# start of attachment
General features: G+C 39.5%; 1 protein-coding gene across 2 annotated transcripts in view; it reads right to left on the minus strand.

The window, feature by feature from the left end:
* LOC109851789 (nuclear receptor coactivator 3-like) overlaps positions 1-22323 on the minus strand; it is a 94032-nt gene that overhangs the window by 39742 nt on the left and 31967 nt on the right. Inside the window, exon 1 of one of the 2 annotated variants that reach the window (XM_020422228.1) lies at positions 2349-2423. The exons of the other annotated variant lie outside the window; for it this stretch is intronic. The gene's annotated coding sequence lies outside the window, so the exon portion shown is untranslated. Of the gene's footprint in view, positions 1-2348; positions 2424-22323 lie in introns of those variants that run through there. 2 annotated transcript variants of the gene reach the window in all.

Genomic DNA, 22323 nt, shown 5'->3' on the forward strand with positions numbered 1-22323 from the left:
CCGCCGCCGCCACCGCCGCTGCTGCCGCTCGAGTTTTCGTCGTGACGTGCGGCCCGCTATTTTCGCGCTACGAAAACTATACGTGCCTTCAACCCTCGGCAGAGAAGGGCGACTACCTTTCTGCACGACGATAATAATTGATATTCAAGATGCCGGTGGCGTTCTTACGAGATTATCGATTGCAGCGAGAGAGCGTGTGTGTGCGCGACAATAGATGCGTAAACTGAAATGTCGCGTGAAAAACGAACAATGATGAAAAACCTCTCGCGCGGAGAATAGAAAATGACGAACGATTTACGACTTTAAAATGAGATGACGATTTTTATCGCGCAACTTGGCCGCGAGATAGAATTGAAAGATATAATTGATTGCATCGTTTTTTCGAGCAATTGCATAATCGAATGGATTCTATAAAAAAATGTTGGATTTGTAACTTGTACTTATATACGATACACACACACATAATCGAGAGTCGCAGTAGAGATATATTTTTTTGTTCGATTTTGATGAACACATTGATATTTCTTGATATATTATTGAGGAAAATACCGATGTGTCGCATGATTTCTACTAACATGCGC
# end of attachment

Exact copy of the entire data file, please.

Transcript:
General features: G+C 39.5%; 1 protein-coding gene across 2 annotated transcripts in view; it reads right to left on the minus strand.

The window, feature by feature from the left end:
* LOC109851789 (nuclear receptor coactivator 3-like) overlaps positions 1-22323 on the minus strand; it is a 94032-nt gene that overhangs the window by 39742 nt on the left and 31967 nt on the right. Inside the window, exon 1 of one of the 2 annotated variants that reach the window (XM_020422228.1) lies at positions 2349-2423. The exons of the other annotated variant lie outside the window; for it this stretch is intronic. The gene's annotated coding sequence lies outside the window, so the exon portion shown is untranslated. Of the gene's footprint in view, positions 1-2348; positions 2424-22323 lie in introns of those variants that run through there. 2 annotated transcript variants of the gene reach the window in all.

Genomic DNA, 22323 nt, shown 5'->3' on the forward strand with positions numbered 1-22323 from the left:
CCGCCGCCGCCACCGCCGCTGCTGCCGCTCGAGTTTTCGTCGTGACGTGCGGCCCGCTATTTTCGCGCTACGAAAACTATACGTGCCTTCAACCCTCGGCAGAGAAGGGCGACTACCTTTCTGCACGACGATAATAATTGATATTCAAGATGCCGGTGGCGTTCTTACGAGATTATCGATTGCAGCGAGAGAGCGTGTGTGTGCGCGACAATAGATGCGTAAACTGAAATGTCGCGTGAAAAACGAACAATGATGAAAAACCTCTCGCGCGGAGAATAGAAAATGACGAACGATTTACGACTTTAAAATGAGATGACGATTTTTATCGCGCAACTTGGCCGCGAGATAGAATTGAAAGATATAATTGATTGCATCGTTTTTTCGAGCAATTGCATAATCGAATGGATTCTATAAAAAAATGTTGGATTTGTAACTTGTACTTATATACGATACACACACACATAATCGAGAGTCGCAGTAGAGATATATTTTTTTGTTCGATTTTGATGAACACATTGATATTTCTTGATATATTATTGAGGAAAATACCGATGTGTCGCATGATTTCTACTAACATGCGC